It is only fitting that months of planning, excitement, long-distance travel and pre-show jitters came to fruition with a very satisfactory attendance of the Metallica concert, followed by temporary deafness in the left ear. Yes. Metallica. I was there.

Fans at the Metallica concert on 30 October. By Anantha Subramanyam

Anyway. Here is the full personal account.

A few days ago, in my village in the mountains of Doda, Jammu and Kashmir, a full day’s travel away from the nearest city, I sheepishly told the parents I had to head to Bangalore.

“Why? It’s very far away."

“I know. Music concert."


“Metallica." (awkward silence followed by quick exit stage right)

Early next morning, I was packed and ready to leave for the city. Downhill walk for a couple of hours, then on horseback for some time till we got to a motorable road, and finally, the highway to Jammu. Overnight on a near-empty train to Delhi, then the last easy bit—a plane hop to Bangalore. Two full days of travel (nearly 2,900km) concluded, I was there.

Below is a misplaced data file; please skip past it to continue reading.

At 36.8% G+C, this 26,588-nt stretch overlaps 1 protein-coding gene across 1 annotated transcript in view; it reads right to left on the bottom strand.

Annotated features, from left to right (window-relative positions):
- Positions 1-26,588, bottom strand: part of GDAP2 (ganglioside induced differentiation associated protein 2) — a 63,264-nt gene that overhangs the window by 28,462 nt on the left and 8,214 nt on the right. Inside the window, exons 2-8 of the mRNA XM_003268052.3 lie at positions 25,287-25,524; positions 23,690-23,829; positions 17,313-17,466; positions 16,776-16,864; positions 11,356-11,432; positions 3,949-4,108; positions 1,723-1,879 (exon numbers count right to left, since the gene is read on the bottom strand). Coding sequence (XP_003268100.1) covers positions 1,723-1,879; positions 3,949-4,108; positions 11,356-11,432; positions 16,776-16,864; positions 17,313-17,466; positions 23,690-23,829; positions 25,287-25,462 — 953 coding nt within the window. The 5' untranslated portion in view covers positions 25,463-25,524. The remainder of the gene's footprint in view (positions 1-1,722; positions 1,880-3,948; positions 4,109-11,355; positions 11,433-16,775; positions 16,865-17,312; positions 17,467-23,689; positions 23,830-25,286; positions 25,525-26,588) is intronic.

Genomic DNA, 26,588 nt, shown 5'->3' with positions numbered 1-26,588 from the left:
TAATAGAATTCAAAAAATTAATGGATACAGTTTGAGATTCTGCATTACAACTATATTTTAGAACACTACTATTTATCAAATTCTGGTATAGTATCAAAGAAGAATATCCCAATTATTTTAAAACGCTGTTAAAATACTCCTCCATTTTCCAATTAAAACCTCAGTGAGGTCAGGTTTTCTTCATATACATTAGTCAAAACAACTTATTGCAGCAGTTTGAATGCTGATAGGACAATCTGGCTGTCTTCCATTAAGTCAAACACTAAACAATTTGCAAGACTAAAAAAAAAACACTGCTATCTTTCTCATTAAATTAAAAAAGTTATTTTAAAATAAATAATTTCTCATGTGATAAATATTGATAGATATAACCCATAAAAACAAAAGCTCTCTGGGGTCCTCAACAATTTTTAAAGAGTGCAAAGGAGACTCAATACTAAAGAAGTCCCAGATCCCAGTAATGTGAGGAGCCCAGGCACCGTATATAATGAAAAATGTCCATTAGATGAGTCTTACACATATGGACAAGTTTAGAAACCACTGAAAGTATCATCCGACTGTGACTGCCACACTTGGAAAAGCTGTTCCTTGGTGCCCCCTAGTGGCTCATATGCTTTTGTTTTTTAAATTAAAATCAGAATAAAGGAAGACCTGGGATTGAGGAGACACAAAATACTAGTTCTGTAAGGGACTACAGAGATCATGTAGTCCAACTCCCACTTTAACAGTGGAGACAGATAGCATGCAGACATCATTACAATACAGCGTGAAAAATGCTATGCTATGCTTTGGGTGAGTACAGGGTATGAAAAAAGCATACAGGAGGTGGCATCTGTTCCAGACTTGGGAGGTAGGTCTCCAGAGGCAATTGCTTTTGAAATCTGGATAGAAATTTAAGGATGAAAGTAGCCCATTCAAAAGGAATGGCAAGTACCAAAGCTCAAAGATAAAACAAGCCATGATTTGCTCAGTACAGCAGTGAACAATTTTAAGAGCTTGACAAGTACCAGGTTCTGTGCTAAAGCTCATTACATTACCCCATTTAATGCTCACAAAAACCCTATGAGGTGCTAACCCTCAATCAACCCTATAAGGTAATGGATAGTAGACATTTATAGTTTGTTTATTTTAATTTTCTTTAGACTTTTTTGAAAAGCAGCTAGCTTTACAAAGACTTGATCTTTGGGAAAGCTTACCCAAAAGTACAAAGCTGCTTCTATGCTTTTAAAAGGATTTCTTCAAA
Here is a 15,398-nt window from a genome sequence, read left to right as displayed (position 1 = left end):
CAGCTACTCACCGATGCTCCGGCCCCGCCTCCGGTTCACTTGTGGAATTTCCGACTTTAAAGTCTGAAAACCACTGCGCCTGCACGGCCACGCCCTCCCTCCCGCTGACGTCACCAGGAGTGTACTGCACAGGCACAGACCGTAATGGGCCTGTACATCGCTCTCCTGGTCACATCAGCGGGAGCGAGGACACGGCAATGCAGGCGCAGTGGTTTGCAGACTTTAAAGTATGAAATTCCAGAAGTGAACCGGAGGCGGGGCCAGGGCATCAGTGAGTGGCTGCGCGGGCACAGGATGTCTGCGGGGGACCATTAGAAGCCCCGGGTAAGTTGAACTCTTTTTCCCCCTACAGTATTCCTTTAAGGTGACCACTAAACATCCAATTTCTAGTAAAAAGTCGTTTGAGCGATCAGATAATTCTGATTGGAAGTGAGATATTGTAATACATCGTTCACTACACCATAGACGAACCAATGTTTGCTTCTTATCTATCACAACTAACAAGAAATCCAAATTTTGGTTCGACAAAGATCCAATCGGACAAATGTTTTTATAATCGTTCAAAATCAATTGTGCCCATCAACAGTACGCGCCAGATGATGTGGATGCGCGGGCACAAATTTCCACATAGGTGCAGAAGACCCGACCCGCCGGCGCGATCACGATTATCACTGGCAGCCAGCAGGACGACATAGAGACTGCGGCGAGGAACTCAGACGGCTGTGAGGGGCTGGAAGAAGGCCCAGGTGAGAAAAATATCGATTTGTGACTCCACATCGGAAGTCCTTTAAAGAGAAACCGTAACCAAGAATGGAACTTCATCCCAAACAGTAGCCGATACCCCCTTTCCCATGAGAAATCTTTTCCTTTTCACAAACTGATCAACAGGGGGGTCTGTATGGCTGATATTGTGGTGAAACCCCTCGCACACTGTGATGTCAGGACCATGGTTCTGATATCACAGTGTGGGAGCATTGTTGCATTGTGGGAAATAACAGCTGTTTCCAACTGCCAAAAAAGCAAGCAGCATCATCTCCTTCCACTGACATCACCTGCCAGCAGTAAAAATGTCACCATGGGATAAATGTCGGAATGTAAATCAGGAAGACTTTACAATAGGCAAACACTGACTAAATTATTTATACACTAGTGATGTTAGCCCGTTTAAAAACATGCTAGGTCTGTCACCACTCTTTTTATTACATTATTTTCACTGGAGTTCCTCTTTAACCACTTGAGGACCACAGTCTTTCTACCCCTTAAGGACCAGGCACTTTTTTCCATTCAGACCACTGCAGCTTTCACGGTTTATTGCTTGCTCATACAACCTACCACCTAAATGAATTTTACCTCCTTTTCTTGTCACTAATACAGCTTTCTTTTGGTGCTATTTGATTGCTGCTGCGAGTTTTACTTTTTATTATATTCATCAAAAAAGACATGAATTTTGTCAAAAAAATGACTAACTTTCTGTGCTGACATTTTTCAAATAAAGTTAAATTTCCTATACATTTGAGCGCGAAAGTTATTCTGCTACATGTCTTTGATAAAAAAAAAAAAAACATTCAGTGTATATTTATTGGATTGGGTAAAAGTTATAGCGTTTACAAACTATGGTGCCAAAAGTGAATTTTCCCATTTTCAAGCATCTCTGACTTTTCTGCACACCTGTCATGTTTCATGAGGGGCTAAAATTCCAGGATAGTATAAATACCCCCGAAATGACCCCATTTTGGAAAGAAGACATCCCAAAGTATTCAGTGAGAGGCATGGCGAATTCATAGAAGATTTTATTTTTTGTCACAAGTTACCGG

Bangalore has rock concert vintage. We have had the best of the best there over the years (and we have also had the other sort). When jokes are made about the city’s “knowledgeable crowd", it’s not all jokes, let me tell you. More than anything else, Bangalore is known for its rock. From school and college level up, you get a good schooling in indigenous and global rock music. The underground scene is booming. Teenagers and their coolth infest garages and makeshift studios across the city. High-quality local bands like Thermal And A Quarter, Galeej Gurus, Kryptos, Synapse have made it big across the country. Let us look proudly at the city’s modern concert history, in no particular order: Mr Big, Scorpions, Elton John, the Rolling Stones, Aerosmith, Sting, Deep Purple, Uriah Heep, Jethro Tull, Mark Knopfler, Roger Waters, Megadeth, Lamb of God, and IRON MAIDEN for the love of God (phraseology to be noted)—have all played there. Big-ticket organizer DNA Networks says Bangalore has hosted the majority of their concerts and it will always be the most favoured venue. And so, on a hot July afternoon in Jammu, this writer purchased concert tickets for 30 October at the Palace Grounds, Bangalore.